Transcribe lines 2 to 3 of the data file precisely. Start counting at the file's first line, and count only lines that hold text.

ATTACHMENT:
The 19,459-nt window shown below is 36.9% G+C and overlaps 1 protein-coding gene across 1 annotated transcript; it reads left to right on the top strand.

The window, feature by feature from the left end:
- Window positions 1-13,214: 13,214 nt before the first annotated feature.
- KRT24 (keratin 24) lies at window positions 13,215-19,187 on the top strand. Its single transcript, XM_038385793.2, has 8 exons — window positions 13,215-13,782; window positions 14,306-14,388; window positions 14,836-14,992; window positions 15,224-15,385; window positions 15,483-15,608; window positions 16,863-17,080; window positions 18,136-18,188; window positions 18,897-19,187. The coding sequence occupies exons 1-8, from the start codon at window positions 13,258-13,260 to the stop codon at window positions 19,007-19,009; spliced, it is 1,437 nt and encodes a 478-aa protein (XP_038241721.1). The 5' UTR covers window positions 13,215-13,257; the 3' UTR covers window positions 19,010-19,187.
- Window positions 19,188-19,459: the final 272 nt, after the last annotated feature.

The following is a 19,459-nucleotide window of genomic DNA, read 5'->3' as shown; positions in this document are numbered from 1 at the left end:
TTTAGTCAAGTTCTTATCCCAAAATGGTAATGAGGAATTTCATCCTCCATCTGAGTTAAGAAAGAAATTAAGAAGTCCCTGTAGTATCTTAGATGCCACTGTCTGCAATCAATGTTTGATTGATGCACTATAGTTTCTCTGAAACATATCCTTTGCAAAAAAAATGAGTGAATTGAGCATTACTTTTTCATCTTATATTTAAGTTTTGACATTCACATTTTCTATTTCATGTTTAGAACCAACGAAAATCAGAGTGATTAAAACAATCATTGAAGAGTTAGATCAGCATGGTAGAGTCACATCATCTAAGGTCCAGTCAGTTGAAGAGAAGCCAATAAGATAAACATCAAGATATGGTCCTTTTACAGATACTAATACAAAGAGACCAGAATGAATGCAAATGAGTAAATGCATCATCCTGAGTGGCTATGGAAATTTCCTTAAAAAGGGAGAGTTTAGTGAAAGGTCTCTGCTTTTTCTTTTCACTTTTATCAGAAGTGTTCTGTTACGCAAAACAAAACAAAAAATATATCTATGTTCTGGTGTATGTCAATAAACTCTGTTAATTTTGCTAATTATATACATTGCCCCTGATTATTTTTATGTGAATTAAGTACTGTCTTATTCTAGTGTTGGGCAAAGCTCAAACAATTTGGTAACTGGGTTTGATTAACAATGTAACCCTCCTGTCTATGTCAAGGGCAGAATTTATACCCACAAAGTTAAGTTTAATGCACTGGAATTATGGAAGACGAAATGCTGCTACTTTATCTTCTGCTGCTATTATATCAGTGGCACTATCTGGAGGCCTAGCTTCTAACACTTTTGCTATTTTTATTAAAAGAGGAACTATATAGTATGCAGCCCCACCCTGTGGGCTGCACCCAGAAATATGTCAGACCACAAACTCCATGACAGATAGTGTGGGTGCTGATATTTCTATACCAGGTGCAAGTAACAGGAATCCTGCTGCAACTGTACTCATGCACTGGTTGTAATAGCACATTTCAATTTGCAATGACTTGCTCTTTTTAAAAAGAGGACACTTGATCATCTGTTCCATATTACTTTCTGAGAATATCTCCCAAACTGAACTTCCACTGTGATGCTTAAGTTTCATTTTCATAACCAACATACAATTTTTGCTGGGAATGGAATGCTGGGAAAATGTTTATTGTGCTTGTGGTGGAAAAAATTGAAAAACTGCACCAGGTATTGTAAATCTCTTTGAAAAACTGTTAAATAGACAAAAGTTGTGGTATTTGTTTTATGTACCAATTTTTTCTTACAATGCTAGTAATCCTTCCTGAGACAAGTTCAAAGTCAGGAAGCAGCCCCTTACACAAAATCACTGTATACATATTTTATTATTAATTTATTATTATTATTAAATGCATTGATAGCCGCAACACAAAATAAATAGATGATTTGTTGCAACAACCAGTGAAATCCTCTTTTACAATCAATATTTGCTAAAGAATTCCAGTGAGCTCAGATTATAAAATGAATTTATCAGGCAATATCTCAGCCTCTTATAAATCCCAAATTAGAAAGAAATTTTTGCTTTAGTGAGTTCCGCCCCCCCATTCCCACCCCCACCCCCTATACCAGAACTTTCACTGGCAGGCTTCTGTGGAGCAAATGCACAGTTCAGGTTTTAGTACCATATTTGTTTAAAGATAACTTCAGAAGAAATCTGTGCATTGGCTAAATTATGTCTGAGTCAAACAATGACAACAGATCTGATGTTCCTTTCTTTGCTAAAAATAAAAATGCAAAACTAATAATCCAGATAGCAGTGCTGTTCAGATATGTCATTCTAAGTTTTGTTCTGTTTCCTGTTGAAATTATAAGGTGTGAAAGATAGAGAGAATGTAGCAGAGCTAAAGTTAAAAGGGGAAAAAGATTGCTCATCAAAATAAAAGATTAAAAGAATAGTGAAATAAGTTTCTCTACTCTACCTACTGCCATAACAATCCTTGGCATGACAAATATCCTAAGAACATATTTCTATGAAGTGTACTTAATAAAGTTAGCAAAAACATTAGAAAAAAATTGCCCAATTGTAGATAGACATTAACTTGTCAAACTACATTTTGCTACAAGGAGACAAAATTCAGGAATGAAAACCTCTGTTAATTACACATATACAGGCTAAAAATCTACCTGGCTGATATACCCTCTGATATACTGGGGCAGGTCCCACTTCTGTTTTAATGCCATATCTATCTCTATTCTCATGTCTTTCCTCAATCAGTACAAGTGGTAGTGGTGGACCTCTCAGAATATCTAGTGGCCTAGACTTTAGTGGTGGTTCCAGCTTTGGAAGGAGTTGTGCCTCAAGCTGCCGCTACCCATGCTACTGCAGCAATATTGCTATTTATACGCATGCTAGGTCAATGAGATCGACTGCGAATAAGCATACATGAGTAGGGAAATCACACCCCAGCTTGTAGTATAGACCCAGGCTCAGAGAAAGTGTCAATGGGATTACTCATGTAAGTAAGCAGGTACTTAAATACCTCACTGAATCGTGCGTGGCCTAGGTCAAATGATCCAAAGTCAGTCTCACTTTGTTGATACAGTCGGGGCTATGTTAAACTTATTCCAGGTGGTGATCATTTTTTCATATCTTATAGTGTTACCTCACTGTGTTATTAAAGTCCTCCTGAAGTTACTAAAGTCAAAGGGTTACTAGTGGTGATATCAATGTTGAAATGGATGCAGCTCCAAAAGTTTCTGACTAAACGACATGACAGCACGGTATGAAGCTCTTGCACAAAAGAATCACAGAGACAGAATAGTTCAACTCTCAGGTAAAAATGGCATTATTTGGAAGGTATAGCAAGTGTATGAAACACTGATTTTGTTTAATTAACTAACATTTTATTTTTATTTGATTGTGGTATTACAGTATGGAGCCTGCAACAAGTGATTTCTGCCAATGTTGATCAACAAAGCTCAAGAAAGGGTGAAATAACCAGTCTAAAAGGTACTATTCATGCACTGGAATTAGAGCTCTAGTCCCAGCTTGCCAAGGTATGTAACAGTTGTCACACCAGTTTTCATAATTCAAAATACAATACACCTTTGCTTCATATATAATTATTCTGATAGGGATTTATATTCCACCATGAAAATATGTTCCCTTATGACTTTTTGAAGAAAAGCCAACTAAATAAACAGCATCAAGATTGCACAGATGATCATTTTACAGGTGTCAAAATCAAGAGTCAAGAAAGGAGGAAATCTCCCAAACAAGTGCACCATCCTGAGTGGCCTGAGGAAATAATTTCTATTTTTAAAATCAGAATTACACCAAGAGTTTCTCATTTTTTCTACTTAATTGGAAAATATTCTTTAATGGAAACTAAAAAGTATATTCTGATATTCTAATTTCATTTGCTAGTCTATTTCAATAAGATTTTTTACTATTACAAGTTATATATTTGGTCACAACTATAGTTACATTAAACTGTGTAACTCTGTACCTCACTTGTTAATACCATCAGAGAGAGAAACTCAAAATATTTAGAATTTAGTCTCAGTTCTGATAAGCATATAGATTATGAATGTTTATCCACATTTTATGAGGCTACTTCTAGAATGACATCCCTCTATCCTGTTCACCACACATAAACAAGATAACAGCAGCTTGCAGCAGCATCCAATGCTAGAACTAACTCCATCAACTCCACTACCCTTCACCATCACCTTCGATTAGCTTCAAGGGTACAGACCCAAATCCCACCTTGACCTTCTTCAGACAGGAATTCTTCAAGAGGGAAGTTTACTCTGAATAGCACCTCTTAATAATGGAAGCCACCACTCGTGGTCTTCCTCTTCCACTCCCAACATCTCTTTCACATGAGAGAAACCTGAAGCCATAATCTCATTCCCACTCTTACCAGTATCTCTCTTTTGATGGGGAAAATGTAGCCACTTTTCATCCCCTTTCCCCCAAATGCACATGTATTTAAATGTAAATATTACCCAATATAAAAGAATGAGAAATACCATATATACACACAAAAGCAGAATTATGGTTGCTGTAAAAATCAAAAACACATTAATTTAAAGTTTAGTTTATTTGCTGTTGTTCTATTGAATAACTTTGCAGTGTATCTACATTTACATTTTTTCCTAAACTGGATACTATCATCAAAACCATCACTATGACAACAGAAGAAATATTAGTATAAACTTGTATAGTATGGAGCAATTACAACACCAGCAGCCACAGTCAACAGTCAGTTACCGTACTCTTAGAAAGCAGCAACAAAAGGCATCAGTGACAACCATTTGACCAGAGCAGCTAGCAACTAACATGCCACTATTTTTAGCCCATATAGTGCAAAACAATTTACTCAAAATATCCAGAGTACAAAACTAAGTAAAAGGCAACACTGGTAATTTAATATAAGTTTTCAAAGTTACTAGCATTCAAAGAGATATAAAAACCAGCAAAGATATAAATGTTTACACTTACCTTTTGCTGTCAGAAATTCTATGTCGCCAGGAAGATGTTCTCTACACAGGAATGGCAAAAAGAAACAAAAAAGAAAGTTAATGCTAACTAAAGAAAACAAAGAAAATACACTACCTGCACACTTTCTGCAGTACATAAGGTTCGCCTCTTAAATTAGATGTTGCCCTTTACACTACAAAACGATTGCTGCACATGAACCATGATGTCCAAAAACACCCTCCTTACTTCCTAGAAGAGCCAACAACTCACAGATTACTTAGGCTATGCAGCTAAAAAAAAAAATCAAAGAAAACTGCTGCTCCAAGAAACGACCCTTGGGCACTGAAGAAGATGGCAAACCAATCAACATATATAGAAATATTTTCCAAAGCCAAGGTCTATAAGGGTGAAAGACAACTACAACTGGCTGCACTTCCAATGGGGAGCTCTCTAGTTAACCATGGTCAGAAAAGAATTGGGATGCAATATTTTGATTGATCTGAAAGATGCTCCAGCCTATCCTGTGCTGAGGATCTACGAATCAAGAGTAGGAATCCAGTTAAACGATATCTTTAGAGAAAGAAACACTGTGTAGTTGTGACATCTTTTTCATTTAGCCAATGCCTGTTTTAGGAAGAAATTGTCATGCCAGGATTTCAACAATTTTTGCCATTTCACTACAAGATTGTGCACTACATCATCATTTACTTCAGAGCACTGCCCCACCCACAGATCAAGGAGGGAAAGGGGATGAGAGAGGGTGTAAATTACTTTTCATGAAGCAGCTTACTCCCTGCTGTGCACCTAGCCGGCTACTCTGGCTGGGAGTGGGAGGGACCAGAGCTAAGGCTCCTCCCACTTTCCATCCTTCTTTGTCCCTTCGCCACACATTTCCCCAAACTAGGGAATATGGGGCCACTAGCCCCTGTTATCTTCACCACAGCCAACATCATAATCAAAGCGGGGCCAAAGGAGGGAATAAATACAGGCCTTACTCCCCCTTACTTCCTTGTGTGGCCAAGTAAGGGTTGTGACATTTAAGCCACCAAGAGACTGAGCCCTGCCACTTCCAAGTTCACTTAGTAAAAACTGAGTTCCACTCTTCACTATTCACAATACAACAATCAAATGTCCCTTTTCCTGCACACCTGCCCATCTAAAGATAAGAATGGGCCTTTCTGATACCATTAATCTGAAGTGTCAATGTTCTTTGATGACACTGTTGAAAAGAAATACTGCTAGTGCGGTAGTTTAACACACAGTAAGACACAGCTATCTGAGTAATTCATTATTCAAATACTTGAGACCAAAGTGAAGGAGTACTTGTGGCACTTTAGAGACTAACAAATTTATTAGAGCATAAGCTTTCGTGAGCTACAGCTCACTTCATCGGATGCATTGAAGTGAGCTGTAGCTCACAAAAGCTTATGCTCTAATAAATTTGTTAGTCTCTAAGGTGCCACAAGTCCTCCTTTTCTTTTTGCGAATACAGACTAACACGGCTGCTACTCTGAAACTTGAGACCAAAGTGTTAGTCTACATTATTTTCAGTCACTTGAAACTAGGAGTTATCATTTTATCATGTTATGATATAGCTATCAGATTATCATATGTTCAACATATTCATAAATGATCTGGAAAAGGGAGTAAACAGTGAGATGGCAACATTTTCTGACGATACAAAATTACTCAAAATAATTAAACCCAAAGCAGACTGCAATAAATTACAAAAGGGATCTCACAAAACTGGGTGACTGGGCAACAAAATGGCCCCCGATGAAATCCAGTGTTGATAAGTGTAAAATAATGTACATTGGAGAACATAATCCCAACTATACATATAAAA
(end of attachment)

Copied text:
The window, feature by feature from the left end:
- Window positions 1-13,214: 13,214 nt before the first annotated feature.